2015 AIME II Problems/Problem 6
Steve says to Jon, "I am thinking of a polynomial whose roots are all positive integers. The polynomial has the form for some positive integers and . Can you tell me the values of and ?"
After some calculations, Jon says, "There is more than one such polynomial."
Steve says, "You're right. Here is the value of ." He writes down a positive integer and asks, "Can you tell me the value of ?"
Jon says, "There are still two possible values of ."
Find the sum of the two possible values of .
Solution 1 (Algebra)
We call the three roots (some may be equal to one another) , , and . Using Vieta's formulas, we get , , and .
Squaring our first equation we get .
We can then subtract twice our second equation to get .
Simplifying the right side:
So, we know .
We can then list out all the triples of positive integers whose squares sum to :
We get , , and .
These triples give values of , , and , respectively, and values of , , and , respectively.
We know that Jon still found two possible values of when Steve told him the value, so the value must be . Thus, the two values are and , which sum to .
Solution 2 (Algebra + Brute Force)
First things first. Vietas gives us the following:
From , must have odd parity, meaning must be a multiple of , which implies that both sides of are even. Then, from , we see that an odd number of , , and must be odd, because we have already deduced that is odd. In order for both sides of to be even, there must only be one odd number and two even numbers.
Now, the theoretical maximum value of the left side of is . That means that the maximum bound of is where which simplifies to , meaning So now we have that from , , and is odd from . This means that could equal , , or . At this point, we have simplified the problem to the point where we can casework+ brute force. As said above, we arrive at our solutions of , , and , of which the last two return equal values. Then, AWD.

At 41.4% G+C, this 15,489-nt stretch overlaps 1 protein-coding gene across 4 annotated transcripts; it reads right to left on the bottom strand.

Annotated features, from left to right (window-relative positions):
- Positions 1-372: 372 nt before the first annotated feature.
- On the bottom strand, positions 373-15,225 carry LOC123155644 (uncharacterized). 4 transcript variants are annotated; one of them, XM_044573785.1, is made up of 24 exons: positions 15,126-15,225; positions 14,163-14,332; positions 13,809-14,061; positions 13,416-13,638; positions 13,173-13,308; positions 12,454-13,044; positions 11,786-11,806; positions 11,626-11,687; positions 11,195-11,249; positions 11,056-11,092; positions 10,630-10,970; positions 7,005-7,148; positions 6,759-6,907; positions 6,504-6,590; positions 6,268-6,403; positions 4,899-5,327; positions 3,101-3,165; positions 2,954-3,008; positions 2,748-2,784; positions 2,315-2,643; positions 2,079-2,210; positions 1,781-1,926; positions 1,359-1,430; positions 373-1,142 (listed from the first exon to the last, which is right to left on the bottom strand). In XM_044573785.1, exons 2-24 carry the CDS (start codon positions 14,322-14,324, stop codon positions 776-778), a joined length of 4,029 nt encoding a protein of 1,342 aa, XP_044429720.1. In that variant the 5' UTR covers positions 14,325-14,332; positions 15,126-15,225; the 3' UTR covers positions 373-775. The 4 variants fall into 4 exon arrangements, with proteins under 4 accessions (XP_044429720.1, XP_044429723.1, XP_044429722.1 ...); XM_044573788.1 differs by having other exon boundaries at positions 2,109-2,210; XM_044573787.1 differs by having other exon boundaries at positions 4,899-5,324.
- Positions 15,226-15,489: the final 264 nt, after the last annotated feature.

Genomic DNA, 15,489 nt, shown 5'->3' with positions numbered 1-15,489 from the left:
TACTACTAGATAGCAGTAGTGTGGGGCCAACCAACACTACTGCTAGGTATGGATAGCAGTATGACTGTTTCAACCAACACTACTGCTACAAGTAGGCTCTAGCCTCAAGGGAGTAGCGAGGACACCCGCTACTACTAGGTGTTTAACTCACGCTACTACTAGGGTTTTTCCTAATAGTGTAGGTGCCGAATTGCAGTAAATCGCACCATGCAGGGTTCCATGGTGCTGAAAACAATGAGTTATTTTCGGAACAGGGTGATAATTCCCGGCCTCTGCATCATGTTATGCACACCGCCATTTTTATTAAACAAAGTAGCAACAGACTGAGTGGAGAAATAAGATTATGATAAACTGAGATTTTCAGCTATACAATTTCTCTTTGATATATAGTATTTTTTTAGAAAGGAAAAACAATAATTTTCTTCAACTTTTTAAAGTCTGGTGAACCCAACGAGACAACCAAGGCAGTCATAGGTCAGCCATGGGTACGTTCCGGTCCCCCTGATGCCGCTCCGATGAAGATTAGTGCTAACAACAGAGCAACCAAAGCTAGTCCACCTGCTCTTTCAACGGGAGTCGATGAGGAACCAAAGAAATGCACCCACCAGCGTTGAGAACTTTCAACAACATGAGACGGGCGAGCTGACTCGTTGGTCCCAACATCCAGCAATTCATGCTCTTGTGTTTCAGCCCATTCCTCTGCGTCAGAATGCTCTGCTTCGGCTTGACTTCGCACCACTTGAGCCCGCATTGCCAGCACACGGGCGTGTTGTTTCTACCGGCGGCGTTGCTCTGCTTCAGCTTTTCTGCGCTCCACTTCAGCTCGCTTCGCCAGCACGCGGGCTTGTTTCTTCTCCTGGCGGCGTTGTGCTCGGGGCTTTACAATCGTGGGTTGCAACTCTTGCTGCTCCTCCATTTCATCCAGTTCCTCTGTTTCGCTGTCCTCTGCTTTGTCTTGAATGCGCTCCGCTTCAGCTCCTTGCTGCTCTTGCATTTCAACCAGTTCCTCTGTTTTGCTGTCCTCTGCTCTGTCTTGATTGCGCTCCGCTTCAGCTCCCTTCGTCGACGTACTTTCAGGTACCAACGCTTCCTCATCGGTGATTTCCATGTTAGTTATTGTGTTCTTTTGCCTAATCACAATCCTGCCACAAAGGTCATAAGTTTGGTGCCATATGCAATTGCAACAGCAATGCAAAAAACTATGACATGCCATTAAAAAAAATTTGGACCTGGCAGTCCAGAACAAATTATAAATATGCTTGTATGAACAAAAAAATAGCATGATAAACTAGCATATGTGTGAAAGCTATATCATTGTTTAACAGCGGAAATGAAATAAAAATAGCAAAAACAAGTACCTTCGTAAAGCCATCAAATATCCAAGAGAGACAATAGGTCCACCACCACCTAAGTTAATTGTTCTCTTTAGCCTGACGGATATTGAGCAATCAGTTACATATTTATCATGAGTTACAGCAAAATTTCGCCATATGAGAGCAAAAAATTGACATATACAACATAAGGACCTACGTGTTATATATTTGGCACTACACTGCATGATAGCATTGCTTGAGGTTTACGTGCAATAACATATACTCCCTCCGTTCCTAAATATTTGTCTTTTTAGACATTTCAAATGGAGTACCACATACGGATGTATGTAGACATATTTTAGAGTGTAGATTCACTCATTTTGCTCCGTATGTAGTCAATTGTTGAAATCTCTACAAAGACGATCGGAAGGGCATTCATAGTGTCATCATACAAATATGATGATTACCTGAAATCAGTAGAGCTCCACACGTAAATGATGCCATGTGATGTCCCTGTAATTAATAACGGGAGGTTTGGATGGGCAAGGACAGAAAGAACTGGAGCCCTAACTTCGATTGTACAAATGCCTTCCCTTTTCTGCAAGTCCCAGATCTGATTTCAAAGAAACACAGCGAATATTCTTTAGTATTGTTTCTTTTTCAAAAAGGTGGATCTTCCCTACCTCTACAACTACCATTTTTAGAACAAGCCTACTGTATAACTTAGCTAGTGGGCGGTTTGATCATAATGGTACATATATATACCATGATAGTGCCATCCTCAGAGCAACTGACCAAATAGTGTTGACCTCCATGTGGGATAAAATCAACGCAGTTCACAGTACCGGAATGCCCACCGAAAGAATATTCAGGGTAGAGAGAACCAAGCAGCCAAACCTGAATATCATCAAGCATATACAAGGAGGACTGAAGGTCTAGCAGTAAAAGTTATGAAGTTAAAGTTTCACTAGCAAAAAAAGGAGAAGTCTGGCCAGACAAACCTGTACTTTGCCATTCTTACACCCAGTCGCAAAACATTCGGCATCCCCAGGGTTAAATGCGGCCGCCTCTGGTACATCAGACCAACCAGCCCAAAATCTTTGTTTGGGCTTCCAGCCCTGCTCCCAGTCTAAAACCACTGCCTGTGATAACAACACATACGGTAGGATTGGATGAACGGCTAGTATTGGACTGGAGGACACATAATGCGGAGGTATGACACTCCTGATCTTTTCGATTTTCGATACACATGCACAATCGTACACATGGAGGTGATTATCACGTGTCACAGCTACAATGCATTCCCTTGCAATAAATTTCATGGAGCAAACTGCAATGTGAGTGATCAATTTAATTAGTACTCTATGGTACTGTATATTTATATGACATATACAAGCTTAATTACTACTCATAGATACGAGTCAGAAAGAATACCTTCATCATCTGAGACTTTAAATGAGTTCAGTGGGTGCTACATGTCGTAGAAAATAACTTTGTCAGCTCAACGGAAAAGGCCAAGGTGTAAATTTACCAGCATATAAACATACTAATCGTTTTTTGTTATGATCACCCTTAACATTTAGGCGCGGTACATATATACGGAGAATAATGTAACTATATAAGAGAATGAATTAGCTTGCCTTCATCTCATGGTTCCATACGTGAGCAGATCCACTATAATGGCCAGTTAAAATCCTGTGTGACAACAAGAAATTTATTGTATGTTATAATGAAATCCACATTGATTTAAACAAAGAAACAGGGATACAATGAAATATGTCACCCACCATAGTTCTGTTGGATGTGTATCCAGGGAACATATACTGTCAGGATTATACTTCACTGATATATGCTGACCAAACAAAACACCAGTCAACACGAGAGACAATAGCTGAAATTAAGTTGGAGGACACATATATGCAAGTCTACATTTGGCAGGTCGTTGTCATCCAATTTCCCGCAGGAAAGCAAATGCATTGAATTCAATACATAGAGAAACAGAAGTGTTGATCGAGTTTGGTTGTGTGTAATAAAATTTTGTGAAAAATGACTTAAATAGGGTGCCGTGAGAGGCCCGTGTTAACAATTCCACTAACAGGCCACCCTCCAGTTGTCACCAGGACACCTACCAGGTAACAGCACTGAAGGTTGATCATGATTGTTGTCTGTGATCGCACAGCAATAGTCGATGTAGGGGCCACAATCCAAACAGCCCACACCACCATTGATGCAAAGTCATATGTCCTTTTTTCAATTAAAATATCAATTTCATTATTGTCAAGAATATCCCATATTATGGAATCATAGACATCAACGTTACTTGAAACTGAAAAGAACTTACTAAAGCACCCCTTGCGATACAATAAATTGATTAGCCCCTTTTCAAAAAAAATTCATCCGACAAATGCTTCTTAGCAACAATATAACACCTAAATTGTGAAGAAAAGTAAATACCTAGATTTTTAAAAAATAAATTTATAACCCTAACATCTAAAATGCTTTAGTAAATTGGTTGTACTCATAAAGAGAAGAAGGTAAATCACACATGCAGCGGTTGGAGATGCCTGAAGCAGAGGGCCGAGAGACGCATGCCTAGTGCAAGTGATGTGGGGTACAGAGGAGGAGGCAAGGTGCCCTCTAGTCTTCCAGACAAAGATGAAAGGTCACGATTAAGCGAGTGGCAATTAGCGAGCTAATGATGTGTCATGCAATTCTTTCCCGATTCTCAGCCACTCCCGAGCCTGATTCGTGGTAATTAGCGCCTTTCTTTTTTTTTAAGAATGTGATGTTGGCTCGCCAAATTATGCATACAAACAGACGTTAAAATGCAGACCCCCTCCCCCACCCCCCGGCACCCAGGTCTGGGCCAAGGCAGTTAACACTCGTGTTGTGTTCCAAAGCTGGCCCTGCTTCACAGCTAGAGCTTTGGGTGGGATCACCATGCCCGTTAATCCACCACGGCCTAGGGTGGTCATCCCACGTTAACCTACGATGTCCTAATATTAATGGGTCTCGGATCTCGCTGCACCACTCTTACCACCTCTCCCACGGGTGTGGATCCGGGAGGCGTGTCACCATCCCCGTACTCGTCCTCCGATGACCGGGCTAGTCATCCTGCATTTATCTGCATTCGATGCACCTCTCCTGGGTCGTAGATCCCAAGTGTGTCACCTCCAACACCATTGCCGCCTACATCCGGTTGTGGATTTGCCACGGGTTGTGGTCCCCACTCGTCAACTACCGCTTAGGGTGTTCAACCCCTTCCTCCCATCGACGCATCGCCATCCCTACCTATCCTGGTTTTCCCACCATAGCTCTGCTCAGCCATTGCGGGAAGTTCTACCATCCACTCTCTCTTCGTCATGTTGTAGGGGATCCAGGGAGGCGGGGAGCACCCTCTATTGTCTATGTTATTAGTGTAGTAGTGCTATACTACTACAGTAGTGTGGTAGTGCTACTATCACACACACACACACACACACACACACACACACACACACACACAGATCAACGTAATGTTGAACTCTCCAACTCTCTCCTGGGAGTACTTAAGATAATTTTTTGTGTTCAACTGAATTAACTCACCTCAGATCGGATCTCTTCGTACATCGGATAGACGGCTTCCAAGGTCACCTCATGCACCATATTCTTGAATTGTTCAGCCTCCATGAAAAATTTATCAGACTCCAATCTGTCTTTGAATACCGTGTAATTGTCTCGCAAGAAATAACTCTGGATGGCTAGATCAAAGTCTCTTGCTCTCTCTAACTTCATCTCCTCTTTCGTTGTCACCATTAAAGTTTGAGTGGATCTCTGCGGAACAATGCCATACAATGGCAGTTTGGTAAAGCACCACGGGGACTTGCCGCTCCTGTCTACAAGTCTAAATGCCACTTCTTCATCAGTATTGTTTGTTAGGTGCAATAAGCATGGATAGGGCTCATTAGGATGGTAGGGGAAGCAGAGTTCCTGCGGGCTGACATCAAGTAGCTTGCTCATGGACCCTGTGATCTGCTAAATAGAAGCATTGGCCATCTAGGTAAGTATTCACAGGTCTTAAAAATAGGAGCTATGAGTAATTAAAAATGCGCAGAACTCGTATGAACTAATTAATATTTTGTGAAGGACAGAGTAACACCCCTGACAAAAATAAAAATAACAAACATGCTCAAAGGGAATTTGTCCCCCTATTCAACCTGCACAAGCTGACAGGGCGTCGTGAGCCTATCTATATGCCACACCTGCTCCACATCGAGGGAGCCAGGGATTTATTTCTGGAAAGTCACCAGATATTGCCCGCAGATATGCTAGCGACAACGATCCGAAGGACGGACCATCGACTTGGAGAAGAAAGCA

Solution 3 (Basic calculus)
Since each of the roots is positive, the local maximum of the function must occur at a positive value of . Taking of the polynomial yields , which is equal to at the local maximum. Since this is a quadratic in , we can find an expression for in terms of . The quadratic formula gives , which simplifies to . We know that is a positive integer, and testing small positive integer values of yields or when , and or when . Because the value of alone does not determine the polynomial, , must equal .
Now our polynomial equals . Because one root is less than (or equal to) the value at the local maximum (picture the graph of a cubic equation), it suffices to synthetically divide by small integer values of to see if the resulting quadratic also has positive integer roots. Dividing by leaves a quotient of , and dividing by leaves a quotient of . Thus, , or . Our answer is ~bad_at_mathcounts
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